“Not you,” she said as I followed them. “You’re supposed to be a paramedic. Help me roll him onto his hip.”
The man groaned as we turned him. Dr. Derya unbuckled his belt, tugged down his pants and lubed up her rubber-gloved index finger. The men in the room looked away, ashamed, and the old man grunted and jerked as Dr. Derya slid her finger into his ass.
“Checking for blood,” she told me. “Old men with blood in their ass may mean they have cancer.”
She withdrew the finger to check the result, then shot something into his arm. He went limp and we lifted him onto a soft stretcher and began carrying him down the steep wooden stairwell, struggling and groaning under his weight. At one point we dropped his feet and he nearly fell out. When we finally got him into the ambulance, he began moaning again.
He stared up at me with one open eye the whole ride to the hospital.
Back at the ambulance station the subject of conversation was transvestitism. Dr. Derya and I were lounging on sofas across the room from each other, the lights dimmed, the emergency radio turned to a low murmur. Beyond the window blinds I could see the outline of men smoking and pacing on the steps outside the emergency room.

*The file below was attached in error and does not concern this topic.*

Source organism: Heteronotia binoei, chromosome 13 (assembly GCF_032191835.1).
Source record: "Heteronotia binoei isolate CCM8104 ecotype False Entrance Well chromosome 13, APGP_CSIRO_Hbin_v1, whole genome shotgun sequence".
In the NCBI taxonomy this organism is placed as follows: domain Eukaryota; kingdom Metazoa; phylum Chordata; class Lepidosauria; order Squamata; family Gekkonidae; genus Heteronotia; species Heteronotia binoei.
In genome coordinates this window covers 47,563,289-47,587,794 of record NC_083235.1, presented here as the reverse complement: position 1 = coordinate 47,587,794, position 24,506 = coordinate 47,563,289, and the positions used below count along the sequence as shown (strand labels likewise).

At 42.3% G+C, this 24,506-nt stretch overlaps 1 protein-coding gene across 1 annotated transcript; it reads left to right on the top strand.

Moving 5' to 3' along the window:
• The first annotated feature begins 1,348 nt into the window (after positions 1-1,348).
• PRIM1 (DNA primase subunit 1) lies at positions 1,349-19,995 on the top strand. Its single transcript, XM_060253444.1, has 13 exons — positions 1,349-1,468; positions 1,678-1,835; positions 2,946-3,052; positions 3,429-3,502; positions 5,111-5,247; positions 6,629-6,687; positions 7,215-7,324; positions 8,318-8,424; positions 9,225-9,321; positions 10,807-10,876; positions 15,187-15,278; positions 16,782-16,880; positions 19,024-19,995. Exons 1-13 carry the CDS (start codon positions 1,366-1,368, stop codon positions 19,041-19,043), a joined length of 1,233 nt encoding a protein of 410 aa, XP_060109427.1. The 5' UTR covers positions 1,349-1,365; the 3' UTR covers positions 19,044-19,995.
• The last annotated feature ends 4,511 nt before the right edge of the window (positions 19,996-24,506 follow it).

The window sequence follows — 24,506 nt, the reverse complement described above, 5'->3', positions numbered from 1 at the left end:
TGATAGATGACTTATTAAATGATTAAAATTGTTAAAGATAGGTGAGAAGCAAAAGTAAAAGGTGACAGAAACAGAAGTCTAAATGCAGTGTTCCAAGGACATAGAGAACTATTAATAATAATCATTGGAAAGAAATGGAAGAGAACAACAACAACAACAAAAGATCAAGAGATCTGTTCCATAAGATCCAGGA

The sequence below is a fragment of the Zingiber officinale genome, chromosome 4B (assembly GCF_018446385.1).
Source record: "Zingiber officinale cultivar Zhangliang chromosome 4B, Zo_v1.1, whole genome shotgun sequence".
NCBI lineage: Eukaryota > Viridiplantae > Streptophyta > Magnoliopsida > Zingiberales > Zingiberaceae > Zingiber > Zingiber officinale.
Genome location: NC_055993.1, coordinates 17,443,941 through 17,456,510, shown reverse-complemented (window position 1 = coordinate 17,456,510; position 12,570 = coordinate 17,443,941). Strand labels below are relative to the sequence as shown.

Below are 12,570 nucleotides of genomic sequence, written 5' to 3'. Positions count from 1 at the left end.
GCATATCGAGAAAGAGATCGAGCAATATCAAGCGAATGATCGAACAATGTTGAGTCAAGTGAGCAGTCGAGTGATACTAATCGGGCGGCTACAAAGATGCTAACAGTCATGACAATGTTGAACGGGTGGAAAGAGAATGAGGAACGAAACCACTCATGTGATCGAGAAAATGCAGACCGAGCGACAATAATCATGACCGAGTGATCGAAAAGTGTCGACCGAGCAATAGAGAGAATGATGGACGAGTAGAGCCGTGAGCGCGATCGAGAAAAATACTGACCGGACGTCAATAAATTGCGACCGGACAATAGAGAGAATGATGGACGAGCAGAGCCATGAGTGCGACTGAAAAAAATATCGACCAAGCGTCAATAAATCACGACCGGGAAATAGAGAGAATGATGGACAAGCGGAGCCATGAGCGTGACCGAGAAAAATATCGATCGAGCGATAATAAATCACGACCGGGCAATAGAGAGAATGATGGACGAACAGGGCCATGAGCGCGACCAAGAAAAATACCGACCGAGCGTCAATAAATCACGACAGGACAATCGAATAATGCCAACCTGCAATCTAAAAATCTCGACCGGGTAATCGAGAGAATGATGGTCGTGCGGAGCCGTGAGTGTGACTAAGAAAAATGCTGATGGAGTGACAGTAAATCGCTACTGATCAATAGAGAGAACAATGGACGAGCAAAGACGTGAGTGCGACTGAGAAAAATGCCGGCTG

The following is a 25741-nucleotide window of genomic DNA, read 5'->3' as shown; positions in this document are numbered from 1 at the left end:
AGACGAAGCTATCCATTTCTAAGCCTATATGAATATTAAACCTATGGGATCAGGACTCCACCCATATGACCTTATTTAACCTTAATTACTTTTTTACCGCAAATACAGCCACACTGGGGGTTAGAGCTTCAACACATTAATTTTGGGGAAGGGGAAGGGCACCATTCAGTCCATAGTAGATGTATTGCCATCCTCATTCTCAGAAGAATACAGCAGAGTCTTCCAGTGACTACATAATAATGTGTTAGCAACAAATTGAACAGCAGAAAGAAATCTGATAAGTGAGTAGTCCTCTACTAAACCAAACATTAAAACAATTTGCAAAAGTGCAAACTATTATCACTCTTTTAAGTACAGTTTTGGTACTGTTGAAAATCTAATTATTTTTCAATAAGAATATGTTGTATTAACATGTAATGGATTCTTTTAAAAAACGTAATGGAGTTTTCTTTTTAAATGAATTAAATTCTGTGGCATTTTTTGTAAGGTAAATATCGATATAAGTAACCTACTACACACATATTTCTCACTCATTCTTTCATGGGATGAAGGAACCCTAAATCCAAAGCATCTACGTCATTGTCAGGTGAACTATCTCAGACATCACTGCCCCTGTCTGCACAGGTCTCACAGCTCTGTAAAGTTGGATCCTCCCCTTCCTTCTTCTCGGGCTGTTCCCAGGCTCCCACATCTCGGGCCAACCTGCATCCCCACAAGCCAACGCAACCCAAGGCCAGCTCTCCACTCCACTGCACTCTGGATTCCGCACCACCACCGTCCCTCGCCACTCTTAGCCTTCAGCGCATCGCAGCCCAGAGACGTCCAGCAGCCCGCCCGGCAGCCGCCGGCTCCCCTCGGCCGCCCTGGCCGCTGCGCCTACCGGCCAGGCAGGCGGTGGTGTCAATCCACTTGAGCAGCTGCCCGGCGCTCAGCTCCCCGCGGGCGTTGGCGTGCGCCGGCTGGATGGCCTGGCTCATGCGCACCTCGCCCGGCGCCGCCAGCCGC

Dr. Derya’s was lying on her back, talking towards the ceiling. She told me she spoke with a ladyboy for the first time a few nights back. She’d met her outside Burger King near Taksim Square. She had been out drinking with friends on Istiklal when they saw her strutting back and forth, soliciting customers.
“I was sitting on a curb, watching her,” she said. “Then for some reason I found myself waving her over. I was drunk.”
They talked for a while, then Dr. Derya began asking her personal questions, mostly medical-related stuff about her body, such as whether or not she could still have an orgasm.